Plane & Pilot
Tuesday, August 20, 2013

A New Beginning

As ma­jor airlines hire for the first time in a decade, pilot demand heats up

While many in the industry fear a growing pilot shortage, others insist that no shortage exists, and pilot ranks will be filled by those on furlough or currently in training.
"Airlines come to us because we do quality checks upfront," says Hank Coates of Aerosim. "You can't just pick somebody off the street and say, 'You can be a commercial pilot.'" ATP's Templeton adds that airlines looking for quality candidates see flight instruction as a big plus. "Second only to military pilot training, flight instructing is some of the best experience any pilot can gain," explains Templeton. "It provides a strong foundation on which to build in airline new-hire training. Plus, the airlines appreciate the pilot-in-command and aeronautical decision making skills that are part of daily life as a flight instructor."

Industry Worry
Industry analyst and airline career consultant Kit Darby explained that regional airlines have implemented aggressive strategies to recruit talent because of the impact a real shortage could have. "Major airlines recruit from regional carriers to fill their right seats being vacated by retirement rules, growing fleets, higher demand and a lower availability of well-qualified pilots," Darby said. "Once the regional cockpits have been emptied, those carriers will have few choices left, and if they can't feed the routes major airlines fly, then everybody will have a serious problem." At current training rates, we will fall short of Boeing's projection by about 2,000 pilots per month.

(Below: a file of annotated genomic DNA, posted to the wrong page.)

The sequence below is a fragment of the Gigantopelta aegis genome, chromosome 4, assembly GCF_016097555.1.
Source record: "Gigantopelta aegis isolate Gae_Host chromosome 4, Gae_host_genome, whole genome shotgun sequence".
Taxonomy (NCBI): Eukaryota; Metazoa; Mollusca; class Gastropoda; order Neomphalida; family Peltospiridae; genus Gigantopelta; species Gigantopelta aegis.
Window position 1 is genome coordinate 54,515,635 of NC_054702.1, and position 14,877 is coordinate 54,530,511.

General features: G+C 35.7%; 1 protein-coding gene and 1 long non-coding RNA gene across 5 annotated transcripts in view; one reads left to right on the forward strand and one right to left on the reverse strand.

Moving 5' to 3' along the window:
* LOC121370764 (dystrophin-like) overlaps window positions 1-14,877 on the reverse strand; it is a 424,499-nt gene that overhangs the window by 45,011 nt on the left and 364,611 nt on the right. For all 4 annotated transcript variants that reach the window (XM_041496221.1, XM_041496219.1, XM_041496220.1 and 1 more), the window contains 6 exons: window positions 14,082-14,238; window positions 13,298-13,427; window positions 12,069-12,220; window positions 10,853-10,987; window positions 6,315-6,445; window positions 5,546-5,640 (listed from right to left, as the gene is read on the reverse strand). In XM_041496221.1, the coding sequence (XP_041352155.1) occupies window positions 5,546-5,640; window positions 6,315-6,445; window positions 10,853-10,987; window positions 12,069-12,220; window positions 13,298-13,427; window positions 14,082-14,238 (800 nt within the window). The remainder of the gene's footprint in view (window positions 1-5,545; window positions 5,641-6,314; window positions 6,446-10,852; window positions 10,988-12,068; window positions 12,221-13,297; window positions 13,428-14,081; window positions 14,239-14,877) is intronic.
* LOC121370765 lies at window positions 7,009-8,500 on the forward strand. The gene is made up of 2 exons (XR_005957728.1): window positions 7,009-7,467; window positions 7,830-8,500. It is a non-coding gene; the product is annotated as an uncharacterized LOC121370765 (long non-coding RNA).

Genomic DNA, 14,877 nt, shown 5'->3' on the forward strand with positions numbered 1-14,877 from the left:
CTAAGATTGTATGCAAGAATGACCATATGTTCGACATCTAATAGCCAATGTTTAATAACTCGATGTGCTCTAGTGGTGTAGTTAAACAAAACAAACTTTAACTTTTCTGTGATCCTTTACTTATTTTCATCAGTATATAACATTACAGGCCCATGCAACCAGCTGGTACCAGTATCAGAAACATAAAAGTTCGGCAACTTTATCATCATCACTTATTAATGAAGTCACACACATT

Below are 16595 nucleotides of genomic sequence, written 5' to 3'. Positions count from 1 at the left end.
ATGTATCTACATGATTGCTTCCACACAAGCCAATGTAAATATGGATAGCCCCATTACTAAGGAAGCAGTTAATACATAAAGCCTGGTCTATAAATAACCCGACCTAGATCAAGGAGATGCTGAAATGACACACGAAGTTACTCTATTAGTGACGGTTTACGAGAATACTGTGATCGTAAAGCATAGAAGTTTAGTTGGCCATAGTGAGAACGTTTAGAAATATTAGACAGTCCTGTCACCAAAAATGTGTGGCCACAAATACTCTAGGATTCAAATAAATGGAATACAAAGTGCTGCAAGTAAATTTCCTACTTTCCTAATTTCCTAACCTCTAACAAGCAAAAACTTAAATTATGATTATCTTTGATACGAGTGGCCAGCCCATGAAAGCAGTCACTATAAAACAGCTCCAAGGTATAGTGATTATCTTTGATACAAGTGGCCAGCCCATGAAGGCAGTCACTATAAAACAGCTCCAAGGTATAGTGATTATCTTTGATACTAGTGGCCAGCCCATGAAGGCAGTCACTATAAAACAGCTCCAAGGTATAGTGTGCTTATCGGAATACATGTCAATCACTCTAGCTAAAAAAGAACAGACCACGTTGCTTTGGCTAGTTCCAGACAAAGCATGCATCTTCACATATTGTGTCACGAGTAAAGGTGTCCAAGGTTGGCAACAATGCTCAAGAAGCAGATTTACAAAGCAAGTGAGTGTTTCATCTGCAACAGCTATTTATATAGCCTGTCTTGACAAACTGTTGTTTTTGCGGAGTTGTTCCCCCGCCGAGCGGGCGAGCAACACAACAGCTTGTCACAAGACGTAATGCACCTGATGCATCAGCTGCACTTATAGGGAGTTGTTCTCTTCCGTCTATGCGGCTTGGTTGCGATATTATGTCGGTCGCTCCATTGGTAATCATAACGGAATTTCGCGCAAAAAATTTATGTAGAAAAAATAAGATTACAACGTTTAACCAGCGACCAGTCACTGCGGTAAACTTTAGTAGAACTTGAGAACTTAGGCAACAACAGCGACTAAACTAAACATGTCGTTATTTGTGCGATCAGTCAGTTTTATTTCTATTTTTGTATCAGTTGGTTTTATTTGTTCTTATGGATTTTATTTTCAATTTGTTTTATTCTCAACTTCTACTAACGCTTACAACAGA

Even the military, which is traditionally over-supplied with pilot candidates, is experiencing a shortage for the first time in memory. The US Air Force (which has about 3,000 active fighter pilots) revealed this year that it's short 200 fighter pilots, and fears it may face a shortfall of some 700 fighter pilots by 2021. To head off the shortage, the Air Force is offering an unheard-of incentive package that offer a $25,000 signing bonus for each of nine years ($225,000 total) and salaries ranging from $35,000 to $97,000 under the Aviation Retention Program.
After screening, only a fraction of applicants go on to become first officers for the best airlines.
The shortage on the military side is being fueled by pilots jumping from the military to the airlines because of better pay in the private sector. Many are leaving because they don't want to be re-assigned to unmanned aircraft ("drones"), and because of the stress of constant deployments. It's another sign that pilots are already in demand.

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